• December 17, 2012

In A Man’s World

The question, “Where did you grow up?” is one which a majority of people can reply with a basic answer but for Sika Kerry (OAM), it brings back a whirlwind of memories revolving around a time when her life was in a fragile state. “It is very complicated when people ask that question as my family background is Russian but I was born in former Yugoslavia.”

As we sit in Sika’s sleek, contemporary home overlooking the Maribyrnong River, she recounts in fine detail about her childhood and what it was like growing up during the war. For someone who has been in a high profile position, Sika remains down-to-earth, has an engaging nature and her laugh is certainly infectious. Throughout our conversation, her phone consistently rings which is concrete evidence of a busy life.

Sika’s family fled the 1917 Russian Revolution to Yugoslavia and witnessed the horrors of World War II in Germany after her father, a Russian aristocrat, was jailed by the Nazis. “My father was born in Russia, he fought the communists and was wounded during the revolution. When the Germans invaded Yugoslavia, my father was taken to Germany and underwent forced labour. My mother and I followed him to Germany where my mother didn’t declare that she had a child. All of the women on the train just hid me.”

At 75-years-old, Sika can still recount vividly the turbulent journey of travelling in 1949 on the General William Black and landing on the safe grounds of Australian soil. “I was 11-years-old and it took nearly 27 days. When you’re that age, you are like a whiteboard that hasn’t been written on. The world was a much bigger place.”

It took her a few months to grasp basic English, she said, before she could attend school but Sika flourished. Perhaps showing the survivor resilience of a migrant in Bonegilla, inadvertently contributed towards a career in politics. While her forthright, passionate attitude and self-confidence are characteristic traits which make her a natural born leader. “A pipe in my street was clogged up, I rang the council and no one ever attended the issue which absolutely infuriated me. I was really mad and went to the town hall thinking, what are they doing for these rates we are paying? Then I looked around and there were 15 councillors, not one of them was a woman! I was thinking, is there a law against this?”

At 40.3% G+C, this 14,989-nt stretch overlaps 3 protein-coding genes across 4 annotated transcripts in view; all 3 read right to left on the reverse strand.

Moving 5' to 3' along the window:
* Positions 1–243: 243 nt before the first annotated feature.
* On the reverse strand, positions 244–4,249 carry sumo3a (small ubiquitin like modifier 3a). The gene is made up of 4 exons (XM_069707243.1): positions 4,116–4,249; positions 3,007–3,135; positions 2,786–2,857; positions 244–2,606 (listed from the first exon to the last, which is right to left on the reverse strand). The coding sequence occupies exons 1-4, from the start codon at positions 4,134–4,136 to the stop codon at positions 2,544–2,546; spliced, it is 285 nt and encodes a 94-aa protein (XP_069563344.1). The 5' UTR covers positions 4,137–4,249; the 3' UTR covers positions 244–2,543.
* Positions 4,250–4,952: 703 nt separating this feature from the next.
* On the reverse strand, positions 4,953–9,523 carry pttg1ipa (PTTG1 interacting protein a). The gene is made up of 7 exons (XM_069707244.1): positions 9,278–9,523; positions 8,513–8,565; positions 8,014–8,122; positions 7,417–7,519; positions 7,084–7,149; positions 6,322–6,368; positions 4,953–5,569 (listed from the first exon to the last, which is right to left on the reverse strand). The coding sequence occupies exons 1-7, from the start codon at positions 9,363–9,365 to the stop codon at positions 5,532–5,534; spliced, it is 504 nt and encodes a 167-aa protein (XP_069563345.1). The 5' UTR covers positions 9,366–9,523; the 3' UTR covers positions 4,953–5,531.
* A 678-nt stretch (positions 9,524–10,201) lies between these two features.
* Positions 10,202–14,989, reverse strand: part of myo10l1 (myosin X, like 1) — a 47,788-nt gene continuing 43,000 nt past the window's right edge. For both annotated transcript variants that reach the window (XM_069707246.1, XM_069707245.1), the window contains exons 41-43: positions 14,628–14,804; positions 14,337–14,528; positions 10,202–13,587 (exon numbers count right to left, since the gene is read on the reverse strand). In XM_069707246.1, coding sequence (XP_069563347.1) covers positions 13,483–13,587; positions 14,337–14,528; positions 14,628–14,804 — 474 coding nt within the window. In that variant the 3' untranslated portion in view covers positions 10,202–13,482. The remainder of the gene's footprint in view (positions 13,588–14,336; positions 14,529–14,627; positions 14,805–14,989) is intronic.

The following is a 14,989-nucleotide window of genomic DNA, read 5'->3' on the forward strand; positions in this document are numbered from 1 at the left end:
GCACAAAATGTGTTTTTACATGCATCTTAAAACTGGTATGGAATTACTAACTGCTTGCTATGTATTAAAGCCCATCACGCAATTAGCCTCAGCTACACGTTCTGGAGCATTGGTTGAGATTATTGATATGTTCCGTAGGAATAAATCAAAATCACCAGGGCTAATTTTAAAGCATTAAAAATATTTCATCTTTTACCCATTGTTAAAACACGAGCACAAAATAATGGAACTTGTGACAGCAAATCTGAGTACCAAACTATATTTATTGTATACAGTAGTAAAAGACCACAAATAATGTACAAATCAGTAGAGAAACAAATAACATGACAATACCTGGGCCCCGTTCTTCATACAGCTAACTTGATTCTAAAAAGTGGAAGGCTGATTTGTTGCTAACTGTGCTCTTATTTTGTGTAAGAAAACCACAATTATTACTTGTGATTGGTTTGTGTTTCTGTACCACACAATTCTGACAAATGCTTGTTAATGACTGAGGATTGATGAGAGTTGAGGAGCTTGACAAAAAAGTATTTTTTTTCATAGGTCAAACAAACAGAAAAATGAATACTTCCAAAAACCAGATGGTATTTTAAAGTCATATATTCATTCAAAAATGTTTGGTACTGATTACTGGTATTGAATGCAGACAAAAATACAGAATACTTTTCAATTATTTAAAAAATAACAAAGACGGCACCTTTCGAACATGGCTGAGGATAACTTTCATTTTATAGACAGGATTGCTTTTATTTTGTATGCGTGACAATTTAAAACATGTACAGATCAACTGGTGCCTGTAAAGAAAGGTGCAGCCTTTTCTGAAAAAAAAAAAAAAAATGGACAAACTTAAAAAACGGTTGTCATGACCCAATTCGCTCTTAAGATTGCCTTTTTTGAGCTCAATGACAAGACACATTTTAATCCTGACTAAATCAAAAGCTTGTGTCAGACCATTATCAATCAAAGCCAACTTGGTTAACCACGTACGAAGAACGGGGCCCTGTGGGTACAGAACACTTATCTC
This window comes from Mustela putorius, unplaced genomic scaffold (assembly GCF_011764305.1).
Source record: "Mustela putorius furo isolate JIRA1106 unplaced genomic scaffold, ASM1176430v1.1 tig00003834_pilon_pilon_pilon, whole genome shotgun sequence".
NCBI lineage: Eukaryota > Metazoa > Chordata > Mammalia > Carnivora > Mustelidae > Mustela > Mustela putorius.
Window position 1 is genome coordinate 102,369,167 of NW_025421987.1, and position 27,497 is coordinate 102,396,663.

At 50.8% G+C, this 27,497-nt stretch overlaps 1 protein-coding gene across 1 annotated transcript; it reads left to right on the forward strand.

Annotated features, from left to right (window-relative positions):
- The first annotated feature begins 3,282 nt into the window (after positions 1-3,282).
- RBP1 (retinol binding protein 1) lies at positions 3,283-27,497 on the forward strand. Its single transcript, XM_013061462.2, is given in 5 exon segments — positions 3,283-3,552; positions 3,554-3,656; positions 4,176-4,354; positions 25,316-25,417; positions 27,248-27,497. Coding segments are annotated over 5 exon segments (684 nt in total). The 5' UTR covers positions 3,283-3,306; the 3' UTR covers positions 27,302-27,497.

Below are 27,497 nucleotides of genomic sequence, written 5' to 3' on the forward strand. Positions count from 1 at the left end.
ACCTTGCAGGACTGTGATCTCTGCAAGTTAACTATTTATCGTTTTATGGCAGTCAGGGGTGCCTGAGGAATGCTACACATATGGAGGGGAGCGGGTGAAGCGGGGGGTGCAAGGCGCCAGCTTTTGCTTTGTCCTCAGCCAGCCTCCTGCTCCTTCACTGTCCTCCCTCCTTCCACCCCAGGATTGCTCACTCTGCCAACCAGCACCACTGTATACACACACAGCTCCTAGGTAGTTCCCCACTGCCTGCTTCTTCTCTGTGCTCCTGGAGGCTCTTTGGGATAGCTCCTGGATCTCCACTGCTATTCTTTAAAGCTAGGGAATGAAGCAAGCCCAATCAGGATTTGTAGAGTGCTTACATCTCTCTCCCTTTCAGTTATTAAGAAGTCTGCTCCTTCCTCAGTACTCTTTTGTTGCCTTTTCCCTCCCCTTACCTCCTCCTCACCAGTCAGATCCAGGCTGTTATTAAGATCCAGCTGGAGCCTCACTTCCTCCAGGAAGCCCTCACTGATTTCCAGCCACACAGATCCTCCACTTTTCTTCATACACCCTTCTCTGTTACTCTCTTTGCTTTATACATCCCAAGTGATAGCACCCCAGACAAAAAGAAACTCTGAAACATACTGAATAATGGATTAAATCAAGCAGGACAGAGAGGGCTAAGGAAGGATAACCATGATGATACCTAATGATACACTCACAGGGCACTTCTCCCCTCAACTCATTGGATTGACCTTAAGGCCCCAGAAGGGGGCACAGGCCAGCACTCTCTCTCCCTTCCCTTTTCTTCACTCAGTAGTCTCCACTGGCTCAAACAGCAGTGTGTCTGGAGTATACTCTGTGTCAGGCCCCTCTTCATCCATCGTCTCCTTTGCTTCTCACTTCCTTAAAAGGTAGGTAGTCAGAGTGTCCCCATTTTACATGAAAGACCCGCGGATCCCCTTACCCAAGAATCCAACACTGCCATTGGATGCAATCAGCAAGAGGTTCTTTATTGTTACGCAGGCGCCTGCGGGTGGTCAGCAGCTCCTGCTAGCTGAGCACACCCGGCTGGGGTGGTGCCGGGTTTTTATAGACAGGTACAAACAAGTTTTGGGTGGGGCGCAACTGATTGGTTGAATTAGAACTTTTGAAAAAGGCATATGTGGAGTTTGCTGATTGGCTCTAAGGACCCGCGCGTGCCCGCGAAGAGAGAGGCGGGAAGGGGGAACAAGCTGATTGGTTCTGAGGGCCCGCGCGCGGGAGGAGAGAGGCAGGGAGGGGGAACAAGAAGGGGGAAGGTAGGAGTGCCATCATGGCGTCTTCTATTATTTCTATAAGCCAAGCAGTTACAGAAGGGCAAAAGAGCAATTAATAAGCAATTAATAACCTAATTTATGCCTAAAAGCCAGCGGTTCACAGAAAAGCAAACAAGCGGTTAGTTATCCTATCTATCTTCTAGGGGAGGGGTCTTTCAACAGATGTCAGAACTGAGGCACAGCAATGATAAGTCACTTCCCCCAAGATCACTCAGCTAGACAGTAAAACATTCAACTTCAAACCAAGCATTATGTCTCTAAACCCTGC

Facing a disbelieving male-dominated council, Sika decided to run as councillor in 1972 and lost by a mere 20 votes. She recontested the seat and was voted in. “I told my husband that I wanted to try again to be councillor and as always he supports whatever I do. We met in church when I was fifteen years old, we fell madly in love, were married just after my 17th birthday and had two beautiful kids.”

In 1972, Sika was the first woman in 113 years to be elected to Footscray City Council. “They were all falling apart and worrying about what toilet I was going to use. A cartoon was published of all the male councillors standing around a beer keg and a little lady offers me a cup of tea and says, ‘Have a cup of tea, dearie’. Perhaps, funniest of all was when someone questioned me about whether I would be offended by male swearing. My answer? I can swear in four different languages. Those were the ancient days,” she laughed.

Sika made a number of significant changes as she set up one of the first branch libraries in Yarraville, The Norfolk Street Child Care Centre, helped to establish Footscray’s first Migrant Resource Centre in 1981, became a life governor of the Western General Hospital and was the first female on the Western Region Council of Technical Education.“I gave some pretty passionate speeches in council. The attitude was that only bored housewives work and leave their children in care. No one works for the meat industry dismembering sheep or works in a freezer room because they are bored!”

A memorabilia of Sika’s extensive achievements are lined in her study, there are too many awards to mention. Since leaving council in 1977, she was employed as a social worker and has helped countless individuals, including victims of sexual assault. One of her most prestigious career highlights was in 2008 when Sika was awarded on the Victorian Honour Roll of Women in 2008 by Julia Gillard.

Peeling back the layers of her life, it is apparent that she is a woman of passionate convictions, possesses a firey attitude and sense of humour which are all of the traits which made her stand so tall as a pioneer in a man’s world. Sika Kerry is a woman to look up to and is definitely no wallflower.

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